Screen grab from a video published by the Aleppo rebels' communications bureau, in which Free Syrian Army fighters shoot at an airplane belonging to the Assad regime. 
In Aleppo, the “mother of all battles” — in the words of the Syrian opposition – is currently underway. This battle is being filmed up close by amateur cameramen carefully selected by the Free Syrian Army to follow its rebel fighters (deserters from the regular army) into combat. This new form of media coverage is entirely controlled by the rebel army's “military communications bureaus.”
The high stakes in the battle for Aleppo, the country's economic capital, have forced the opposition to organise itself as efficiently as possible. First, on the military front: most of the militias in Aleppo and its surrounding villages have chosen to unite under the same banner, the “Unification Brigade,” which is part of the Free Syrian Army.  Secondly, on the communications front: now more than ever, the Free Syrian Army is working hard to control its image and to wage its own  war against the official state media. To do this, it has put in place military communications bureaus which assign people to film the battles, while others focus on answering queries from the foreign media.
Aleppo has 2.5 million inhabitants. According to the latest UN report, at least 200,000 of them have already fled the fighting. Meanwhile, the Syrian Observatory for Human Rights, an opposition watchdog group, puts the toll of those killed in Syria since the beginning of the uprising at 20,000. On July 30 alone, the group reported that 93 people - 41 civilians, 19 rebels, and 33 soldiers - were killed.
This video, which was published by the Aleppo rebels' communications bureau, shows the Free Syrian Army fighting in the neigbhourhood of Mash'had.
Post written with FRANCE 24 journalist Sarra Grira.

“The soldiers show me a place from which to film the operation as it unfolds. One of them is in charge of protecting me”

Abou Malek films for Aleppo's Unification Brigade. He agreed to speak to us despite the military communications bureau's reluctance to put us in touch with an amateur cameraman, a reluctance which stems from the fact that only the bureau is supposed to engage in external communications regarding the brigade.
I live in the same building as the unit that I regularly follow. Before each operation, the members of the brigade inform me of the date, location, and nature of the operation. I prepare my camera and go off with them. We ride in the same vehicles. During the ride, we discuss the nature of the operation and the challenges we will face. The fact that it is always the same cameraman travelling with a given unit enhances the trust and camaraderie between us.
“I only film; it is the bureau that chooses what footage to put online”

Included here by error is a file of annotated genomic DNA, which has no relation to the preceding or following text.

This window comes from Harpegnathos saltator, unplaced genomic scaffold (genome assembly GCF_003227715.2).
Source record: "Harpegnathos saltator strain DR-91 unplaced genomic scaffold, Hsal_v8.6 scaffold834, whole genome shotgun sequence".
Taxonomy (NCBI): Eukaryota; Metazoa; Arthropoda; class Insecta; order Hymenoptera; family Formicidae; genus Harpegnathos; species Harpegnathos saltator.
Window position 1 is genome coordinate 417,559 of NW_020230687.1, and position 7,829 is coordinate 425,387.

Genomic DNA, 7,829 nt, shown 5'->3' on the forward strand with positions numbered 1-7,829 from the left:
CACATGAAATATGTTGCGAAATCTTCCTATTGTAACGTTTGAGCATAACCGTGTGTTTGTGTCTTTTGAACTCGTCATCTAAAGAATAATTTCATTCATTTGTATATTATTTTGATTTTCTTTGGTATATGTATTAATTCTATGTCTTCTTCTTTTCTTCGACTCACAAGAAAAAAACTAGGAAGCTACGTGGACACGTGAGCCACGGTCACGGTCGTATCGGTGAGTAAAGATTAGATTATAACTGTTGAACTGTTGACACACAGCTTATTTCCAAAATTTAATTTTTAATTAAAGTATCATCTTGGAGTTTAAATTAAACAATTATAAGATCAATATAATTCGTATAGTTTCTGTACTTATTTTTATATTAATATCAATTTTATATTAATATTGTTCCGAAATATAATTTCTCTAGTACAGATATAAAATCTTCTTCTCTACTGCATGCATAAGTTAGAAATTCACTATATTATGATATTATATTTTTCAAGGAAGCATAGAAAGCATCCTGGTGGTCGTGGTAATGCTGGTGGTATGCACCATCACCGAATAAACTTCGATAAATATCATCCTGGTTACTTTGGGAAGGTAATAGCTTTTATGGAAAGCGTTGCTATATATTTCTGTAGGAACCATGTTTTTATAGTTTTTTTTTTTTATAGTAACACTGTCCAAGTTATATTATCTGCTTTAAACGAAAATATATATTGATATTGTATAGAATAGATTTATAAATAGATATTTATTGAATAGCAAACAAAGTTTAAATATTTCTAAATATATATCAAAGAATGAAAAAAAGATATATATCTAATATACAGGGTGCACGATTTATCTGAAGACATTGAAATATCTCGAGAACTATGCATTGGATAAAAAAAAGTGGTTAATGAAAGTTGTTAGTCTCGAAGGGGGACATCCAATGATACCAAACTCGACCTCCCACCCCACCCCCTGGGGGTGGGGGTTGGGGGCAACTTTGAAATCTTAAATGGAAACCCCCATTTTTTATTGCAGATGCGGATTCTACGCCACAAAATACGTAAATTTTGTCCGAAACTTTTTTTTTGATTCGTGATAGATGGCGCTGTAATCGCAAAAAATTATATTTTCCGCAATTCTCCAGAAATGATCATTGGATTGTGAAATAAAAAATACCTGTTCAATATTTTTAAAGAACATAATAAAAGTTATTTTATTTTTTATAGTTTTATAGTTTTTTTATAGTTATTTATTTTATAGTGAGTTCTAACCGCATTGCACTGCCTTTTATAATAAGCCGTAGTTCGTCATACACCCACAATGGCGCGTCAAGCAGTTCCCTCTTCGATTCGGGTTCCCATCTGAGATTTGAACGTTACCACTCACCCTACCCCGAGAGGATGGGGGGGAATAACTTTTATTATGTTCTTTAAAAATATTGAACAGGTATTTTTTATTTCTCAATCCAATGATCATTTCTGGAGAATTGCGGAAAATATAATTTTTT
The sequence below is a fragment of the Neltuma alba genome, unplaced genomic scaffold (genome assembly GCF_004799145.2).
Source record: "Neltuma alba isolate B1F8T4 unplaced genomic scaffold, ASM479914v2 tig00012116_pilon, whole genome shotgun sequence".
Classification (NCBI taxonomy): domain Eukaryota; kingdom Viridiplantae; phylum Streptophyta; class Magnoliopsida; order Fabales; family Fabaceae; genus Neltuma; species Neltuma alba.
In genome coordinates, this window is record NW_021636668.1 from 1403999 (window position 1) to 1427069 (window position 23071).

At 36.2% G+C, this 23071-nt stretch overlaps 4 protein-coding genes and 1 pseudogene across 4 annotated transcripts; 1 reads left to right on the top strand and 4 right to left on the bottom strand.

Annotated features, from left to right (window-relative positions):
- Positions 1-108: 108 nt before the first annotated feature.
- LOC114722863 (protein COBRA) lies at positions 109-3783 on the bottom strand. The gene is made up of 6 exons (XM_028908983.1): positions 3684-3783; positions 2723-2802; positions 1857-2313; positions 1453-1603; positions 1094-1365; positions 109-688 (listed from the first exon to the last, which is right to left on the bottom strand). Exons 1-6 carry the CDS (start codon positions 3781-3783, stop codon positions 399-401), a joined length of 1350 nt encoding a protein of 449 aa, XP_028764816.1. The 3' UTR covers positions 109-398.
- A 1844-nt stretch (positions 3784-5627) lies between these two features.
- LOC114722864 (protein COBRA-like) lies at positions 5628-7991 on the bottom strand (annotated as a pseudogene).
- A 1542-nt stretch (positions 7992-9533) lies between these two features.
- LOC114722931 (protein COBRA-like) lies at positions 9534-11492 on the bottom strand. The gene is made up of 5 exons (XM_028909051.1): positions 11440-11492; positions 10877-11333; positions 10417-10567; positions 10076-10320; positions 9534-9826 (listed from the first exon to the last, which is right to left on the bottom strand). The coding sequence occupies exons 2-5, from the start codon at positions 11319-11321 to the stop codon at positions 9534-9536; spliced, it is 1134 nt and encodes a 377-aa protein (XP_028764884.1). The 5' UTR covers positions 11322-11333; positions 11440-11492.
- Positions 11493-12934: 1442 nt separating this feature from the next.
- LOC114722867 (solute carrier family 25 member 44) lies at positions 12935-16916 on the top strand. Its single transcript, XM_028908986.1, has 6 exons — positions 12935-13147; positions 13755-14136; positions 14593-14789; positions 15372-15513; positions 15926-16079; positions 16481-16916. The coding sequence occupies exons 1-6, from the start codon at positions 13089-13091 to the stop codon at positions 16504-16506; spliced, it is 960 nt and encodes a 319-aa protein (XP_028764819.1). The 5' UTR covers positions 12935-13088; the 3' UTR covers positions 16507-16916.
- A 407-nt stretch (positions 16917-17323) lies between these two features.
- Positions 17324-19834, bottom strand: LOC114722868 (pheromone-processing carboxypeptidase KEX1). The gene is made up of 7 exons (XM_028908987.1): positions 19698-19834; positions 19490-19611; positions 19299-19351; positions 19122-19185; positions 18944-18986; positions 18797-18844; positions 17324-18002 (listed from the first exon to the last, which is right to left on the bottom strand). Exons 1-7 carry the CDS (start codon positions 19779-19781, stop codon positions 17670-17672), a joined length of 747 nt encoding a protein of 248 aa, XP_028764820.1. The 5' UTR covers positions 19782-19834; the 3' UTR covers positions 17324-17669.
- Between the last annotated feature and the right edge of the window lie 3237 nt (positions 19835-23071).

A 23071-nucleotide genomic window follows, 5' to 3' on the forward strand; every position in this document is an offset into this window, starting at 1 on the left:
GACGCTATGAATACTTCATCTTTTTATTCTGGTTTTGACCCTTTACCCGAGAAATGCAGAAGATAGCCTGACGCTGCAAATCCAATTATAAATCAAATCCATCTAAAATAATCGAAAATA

Once we have arrived at our destination, the soldiers show me a place from which to film the operation as it unfolds. One of them is in charge of protecting me. That said, I am allowed to move around and choose the angle I want, so long as I don't get in the way of the operation.
I have been filming for the Free Syrian Army in Aleppo for five months now. Prior to that, I was filming the demonstrations. One day, one of my friends, who was a soldier in the regular army, deserted and joined the Free Syrian Army. He suggested that I come work for them, and I accepted. On the footage that I film, I try to explain what the soldiers are doing by providing commentary. I only film; it is the bureau that chooses what footage to put online, but I think this is normal for a military unit. There must be a minimum of discipline to maintain order.

“We must not forget that this war is also a media war”

Bachir el Hajji is the spokesperson for the military communications bureau in Aleppo.
The military communications bureau is similar to the communications bureau that sprang up in several Syrian cities at the beginning of the rebellion. However, it is unique in that its citizen journalists are solely tasked with shadowing the members of the Free Syrian Army to cover their field operations.
This special bureau exists because it is more dangerous to follow the Free Syrian Army's operations than to film a simple demonstration, as many amateurs had been doing before. Furthermore, we must be careful about what information can be released. The videos must not show the areas where the Free Syrian Army is based, nor the weapons it has, aside from small arms. Likewise, we are careful about the timing of our broadcasts. The person who films an operation does not post the the videos: the cameramen give us the footage and we post it once we're certain that the operation was successful, that the zone has been secured, and that the unit that was filmed is no longer in any danger. However, this does not mean that we censor the videos. We always broadcast the totality of what was filmed, even if the footage shows dead bodies of regular army soldiers or even burnt corpses. After all, we are acting within our rights and we are fighting for our country.
“We must be careful about the information that is released. We must not show our positions or our weapons”
We are very careful with recruiting. We rely on trustworthy individuals that we know very well and who were some of the first activists to go out in the field to film demonstrations at the beginning of the rebellion. Some of our “reporters” carry weapons, but for the most part they are civilians who only carry cameras.
We closely follow reports from the state media in order to counter their accusations with our own footage. The goal of our coverage is certainly to inform about the Free Syrian Army's operations, but we must also not forget that this war is also a media war. We will not allow the regime's media to tarnish our image without reacting.
Free Syrian Army fighters bomb a building where they say pro-regime militiamen are hiding out.